The sudden striking up of the tom-toms answered him.
This was to be the end of his eager advance in the Company’s favour, the end of that good glass of life whose red draught he had drunk with wholesome joy, the end of love that had but dawned for him to sink into aching darkness.
He sighed wearily. So poignant was his sense of loss and the pain of it that the end was a weariness rather than a new pain.
The thing that hurt was the fact that he himself had juggled the cards of fate to this sorry dealing.
The sudden rage concerning De Courtenay had spent itself. There remained only the deep anger of the man who has lost in the game of love. And yet, what right had he to cherish even this wholesome anger against his rival when the maid had chosen of her own free will? As well hold grudge to the great Power whose wisdom had given the man such marvellous beauty. As he lay in the darkness listening to the unearthly noises he worked it all out with justice.
He alone was to blame for the sorry state of things.
De Courtenay was but a man, and what man, looking upon Maren Le Moyne, could fail to love her?
Therefore, he freed his rival of all blame.
And Maren,—oh, blameless as the winds of heaven was Maren!
What had she given him that he could construe as love?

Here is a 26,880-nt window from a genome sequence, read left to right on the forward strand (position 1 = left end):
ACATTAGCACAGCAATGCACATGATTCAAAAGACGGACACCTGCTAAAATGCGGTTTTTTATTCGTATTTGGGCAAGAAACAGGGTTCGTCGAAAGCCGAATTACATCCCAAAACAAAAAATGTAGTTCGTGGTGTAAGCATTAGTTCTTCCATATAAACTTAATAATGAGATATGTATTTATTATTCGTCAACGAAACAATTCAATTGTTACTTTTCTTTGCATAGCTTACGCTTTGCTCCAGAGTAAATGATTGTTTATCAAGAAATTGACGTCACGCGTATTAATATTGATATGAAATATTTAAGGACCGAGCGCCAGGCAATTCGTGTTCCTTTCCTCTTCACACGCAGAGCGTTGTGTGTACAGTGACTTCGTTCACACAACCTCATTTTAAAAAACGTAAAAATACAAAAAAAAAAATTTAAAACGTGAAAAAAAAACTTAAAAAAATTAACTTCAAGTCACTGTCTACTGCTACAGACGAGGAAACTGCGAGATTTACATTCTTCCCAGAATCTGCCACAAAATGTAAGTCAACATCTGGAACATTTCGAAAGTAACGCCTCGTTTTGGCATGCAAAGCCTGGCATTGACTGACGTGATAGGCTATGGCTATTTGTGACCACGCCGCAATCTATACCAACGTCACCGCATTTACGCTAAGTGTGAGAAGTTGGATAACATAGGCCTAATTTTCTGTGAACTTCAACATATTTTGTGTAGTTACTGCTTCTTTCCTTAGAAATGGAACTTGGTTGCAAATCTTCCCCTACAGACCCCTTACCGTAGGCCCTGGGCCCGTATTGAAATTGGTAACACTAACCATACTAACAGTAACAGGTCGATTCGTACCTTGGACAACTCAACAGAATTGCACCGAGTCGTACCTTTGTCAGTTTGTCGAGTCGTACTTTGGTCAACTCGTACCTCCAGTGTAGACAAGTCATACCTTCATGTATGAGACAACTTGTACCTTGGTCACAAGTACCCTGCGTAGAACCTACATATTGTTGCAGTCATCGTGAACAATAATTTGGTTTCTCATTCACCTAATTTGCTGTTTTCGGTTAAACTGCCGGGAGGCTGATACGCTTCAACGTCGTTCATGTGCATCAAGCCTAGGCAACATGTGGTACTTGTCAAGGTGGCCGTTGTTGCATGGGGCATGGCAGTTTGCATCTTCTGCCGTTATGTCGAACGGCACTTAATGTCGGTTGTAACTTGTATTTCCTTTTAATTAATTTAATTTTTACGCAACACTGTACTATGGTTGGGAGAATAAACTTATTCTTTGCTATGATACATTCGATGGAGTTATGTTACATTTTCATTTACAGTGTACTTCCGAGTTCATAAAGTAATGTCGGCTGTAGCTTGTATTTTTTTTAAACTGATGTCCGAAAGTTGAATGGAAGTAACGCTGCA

Only a look, a blush to her cheek, the touch of a warm hand.
In his folly he had hailed himself king of her affections when perchance it was but the kindliness of her womanly heart.
And what maid could be blind to De Courtenay’s sparkling grace,— compared to which he was himself a blundering yokel?
Thus in bound darkness he reasoned it all out and strove to wash away the anger from his heart.
And presently there came dawn. First a cold air blowing out of the forest, and then a deeper darkness that presently gave way to faint, shadowy light.
Here and there tall figures came looming, ghostly-fashion, out of chaos, to take slow shape and form, to resolve themselves into tapering lodges, into hunched and huddled groups.
And with light came action.
McElroy saw that around the central lodge before the gate there was a solid pack of prostrate Indians covering the ground like a cloth, and from this centre came the tom-toms and the wailing.
It was the lodge of the chief and within lay the stark body of the murdered Negansahima.
As the faint light grew, one by one the warriors rose out of the mass like smoke spirals, drawing away to disappear among the tepees. Soon there came the sound of falling poles and McElroy knew that they were striking the camp.
Why, surely, for one thing.
A chief must go to the great Hunting Ground from his own country; in his own country must his bones seek rest.
They would journey back up the long and difficult trail down which they had just come to that vague region from which they hailed.